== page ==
Long Poem Book Thirteenth [Imagination And Taste How Impaired And Restored Concluded]
- Poet Name : Owen Suffolk
- Poem About : Freedom,
- Poem Title : The Dream of Freedom
Here you will find the Long Poem Book Thirteenth [Imagination And Taste How Impaired And Restored Concluded]
of poet Owen Suffolk
The Dream of Freedom
'Twas night, and the moonbeams palely fell
On the gloomy walls of a cheerless cell,
Where a captive sought a brief repose
From the bitter pangs of his waking woes.
O'er the dark blue waves the mighty deep
His spirit roamed in the dream of sleep,
To each well-loved spot of his native shore,
Where joyous he roved in the days of yore.
But o'er each scene a shadow threw
A gloom that never used to be,
All seemed so real, yet so untrue
To things once dear to memory.
The hill-side seemed a prison wall
That, grimly frowning, pained the eye;
The old oak-tree, with branches tall,
Looked like a gibbet 'gainst the sky.
Each face familiar once seemed now
A gaoler-face with a stony stare
A mark was set on each fair brow,
And in each voice were tones of care.
Thus mingled in the dreamer's brain
The present with the olden time,
Life's pleasant things with those of pain
And guiltless days with days of crime.
On, on in dream by lofty hill,
Through forest and o'er stormy wave,
He wandered; but he only still
Beheld a world of fettered slaves.
He saw a king surnamed the Great,
Who ruled the nations by his nod;
To billions his one word was fate -
He was a kind of demi-god.
He sat upon a lofty throne
A monarch, with a monarch's mien,
Earth's fairest forms were all his own,
And untold wealth was his I ween.
In the battlfield his arm was might
And his kingly heart was firm and brave;
But he knew not the charm of freedom's light.
For he was ambition's willing slave.
Then he turned from the monarch's throne to gaze
On a lonely cot in a peaceful dell,
Which lit by the sun's departing rays,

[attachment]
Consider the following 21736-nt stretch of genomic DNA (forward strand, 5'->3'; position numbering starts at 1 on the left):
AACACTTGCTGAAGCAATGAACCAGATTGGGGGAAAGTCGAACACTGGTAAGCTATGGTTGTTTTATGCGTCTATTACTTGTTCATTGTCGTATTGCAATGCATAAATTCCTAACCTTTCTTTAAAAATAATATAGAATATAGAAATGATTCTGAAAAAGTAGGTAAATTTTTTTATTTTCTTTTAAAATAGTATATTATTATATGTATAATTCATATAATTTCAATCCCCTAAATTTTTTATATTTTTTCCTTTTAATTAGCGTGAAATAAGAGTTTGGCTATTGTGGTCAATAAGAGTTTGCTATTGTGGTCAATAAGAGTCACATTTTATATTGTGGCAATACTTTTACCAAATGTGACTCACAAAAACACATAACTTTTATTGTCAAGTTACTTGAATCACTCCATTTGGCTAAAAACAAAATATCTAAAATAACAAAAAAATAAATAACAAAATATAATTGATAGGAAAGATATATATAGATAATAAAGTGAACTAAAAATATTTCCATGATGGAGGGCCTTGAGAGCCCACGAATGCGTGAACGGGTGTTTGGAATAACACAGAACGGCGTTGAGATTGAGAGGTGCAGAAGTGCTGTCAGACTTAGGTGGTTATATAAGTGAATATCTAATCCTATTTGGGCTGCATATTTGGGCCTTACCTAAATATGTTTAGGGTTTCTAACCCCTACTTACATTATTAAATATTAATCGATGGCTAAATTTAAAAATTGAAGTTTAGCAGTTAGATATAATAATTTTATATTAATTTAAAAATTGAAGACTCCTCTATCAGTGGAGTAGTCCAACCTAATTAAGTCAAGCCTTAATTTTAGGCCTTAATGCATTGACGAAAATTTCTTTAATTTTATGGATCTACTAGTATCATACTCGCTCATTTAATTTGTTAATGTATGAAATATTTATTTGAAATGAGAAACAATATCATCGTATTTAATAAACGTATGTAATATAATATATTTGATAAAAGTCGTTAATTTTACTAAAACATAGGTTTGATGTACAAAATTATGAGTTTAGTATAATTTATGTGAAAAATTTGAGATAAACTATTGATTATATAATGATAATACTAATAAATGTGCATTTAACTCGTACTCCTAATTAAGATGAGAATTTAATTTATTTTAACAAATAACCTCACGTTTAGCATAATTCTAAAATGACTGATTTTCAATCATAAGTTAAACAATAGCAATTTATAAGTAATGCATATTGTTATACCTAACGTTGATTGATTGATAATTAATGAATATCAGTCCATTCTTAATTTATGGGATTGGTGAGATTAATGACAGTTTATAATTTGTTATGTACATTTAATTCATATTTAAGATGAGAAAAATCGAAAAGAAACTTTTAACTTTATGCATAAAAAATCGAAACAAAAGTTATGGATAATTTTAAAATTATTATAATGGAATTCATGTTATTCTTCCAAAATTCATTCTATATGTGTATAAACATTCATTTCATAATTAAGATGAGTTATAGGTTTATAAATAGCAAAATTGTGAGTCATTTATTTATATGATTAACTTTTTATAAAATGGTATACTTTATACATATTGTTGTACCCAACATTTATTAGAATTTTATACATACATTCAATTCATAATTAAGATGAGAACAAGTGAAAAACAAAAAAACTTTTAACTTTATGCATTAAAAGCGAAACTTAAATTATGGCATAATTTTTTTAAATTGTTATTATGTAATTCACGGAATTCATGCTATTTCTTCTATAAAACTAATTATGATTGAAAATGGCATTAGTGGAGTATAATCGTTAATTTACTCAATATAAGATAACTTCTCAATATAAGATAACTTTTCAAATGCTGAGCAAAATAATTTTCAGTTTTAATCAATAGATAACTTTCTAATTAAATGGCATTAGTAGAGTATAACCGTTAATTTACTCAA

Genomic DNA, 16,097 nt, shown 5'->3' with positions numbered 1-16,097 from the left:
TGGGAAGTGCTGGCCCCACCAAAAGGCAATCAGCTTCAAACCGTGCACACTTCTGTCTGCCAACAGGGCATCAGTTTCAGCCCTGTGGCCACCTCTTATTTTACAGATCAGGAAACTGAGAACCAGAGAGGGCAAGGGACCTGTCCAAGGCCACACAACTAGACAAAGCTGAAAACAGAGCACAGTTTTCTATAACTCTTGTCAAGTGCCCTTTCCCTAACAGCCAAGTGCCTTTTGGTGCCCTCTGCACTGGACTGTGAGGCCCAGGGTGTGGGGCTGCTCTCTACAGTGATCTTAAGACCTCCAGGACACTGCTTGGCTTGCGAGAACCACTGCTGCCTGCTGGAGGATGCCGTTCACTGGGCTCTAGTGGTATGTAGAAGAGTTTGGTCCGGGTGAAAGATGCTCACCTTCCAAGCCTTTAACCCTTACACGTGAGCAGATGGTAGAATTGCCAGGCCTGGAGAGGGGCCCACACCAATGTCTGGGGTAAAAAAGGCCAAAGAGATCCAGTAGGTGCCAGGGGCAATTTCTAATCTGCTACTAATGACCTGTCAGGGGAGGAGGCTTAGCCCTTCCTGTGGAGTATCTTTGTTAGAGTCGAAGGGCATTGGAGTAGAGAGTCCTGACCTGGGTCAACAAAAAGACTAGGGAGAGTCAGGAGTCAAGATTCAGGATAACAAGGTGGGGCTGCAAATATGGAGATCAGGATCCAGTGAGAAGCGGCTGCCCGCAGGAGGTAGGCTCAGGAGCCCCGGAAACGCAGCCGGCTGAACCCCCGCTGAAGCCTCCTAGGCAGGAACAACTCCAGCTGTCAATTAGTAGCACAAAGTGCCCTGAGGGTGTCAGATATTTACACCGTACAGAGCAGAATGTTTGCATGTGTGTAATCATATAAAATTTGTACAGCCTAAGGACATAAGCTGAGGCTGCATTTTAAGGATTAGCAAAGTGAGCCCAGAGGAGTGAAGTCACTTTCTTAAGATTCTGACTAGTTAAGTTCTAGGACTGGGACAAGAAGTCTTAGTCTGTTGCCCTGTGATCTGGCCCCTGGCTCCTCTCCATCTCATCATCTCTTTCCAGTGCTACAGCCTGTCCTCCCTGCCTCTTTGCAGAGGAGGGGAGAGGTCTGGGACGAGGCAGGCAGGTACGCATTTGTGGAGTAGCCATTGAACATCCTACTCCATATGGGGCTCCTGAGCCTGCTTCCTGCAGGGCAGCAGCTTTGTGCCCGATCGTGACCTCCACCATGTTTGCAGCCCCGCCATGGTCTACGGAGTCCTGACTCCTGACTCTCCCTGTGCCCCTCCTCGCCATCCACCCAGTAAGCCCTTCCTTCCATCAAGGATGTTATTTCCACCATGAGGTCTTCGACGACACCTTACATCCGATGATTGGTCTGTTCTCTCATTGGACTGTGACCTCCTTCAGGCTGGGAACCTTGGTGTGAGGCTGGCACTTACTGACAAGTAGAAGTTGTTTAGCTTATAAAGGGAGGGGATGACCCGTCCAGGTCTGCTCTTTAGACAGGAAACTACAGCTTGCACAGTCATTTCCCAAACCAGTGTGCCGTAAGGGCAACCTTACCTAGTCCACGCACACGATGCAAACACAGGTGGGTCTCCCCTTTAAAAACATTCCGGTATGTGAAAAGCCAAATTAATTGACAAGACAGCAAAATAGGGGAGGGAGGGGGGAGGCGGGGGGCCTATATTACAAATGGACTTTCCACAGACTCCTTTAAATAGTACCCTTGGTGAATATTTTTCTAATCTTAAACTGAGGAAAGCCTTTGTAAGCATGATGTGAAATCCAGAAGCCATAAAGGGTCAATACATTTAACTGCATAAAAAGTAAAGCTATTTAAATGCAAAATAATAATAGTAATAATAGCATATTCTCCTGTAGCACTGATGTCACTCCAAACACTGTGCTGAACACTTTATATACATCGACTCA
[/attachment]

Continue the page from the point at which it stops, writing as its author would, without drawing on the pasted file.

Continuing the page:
Seemed a home of bliss where no woe could dwell.
At the cottage door, with locks of white,
An old man gazed on the western sky,
And watched the sun's declining light
As it slowely sank from his haggard eye.
Alas! His spirit even there,
Where all around was bright and fair,
Was firmly bound to each crime-stained hour
By vivid mem'ry's haunting power,
While conscience o'er the sea of time
A lurid shade of darkness cast,
And conjured up the deeds of crime
That chained him to a guilty past.
In the captive's dream of fancy wild,
He looked no more on the man of care;
His gaze was fixed on a beauteous child
Who knelt at its mother's feet in prayer.
Its little hands were clasped - its eyes
Uplifted were to paradise;
Its simple words of faith and love
Were registered in heaven above;
Recorded there with angels' tears
As they wept o'er the hopes the mother built,
For they looked through the vista of the coming years,
And saw it fettered to future guilt.
And next he saw a youthful pair,
A gallant youth and maiden fair,
Reclining in a vine wreathed bower
At evening's calm and gentle hour.
Their words were such as lovers speak
When none are near; and on her cheek
The blushes deepened while he knelt
And poured out all his passion felt,
And not in vain. Then surely they
Were happy as a summer-day?
Ah! No, for happiness is twin
To purity of life and soul;
And those who only love in sin
Must wander widely from the goal.
The flowers that scented the ev'ing air,
The stars that gleamed from their home above,
Shed pitying tears for the guilty pair,
For they were the slaves of unholy love.
Then he turned from the things of earth to gaze
On the regions of immortality,
Where seraphs chanted their songs of praise,
And every tongue was tuned in joy,
Where countless thousands, clothed in white,
To angel-harps sang 'We are free,
And all who enter these realms of light
From sin and sorrow shall be as we.
Here freedom's waters bright and fair,
Flow undimmed by a single care;
And all who taste of the crystal tide
Of the stream of life that for ever flows,
Can never again be to sin allied,
And is free forever from earthly woes.'
'Twas now the drear-toned prison bell
Loud-echoed through the captive's cell.
He rose - the vision of the night
Again was present to his sight.
He knelt -with fervency he prayed;
Through faith in Christ, his sins forgiven,
The narrow boundary of the grave
Should be the vestibule of Heaven,
Where, disenthralled from all below,
He'd dwell beyond the starry sky,
Free from the pains of earthly woe,
In never-ending liberty!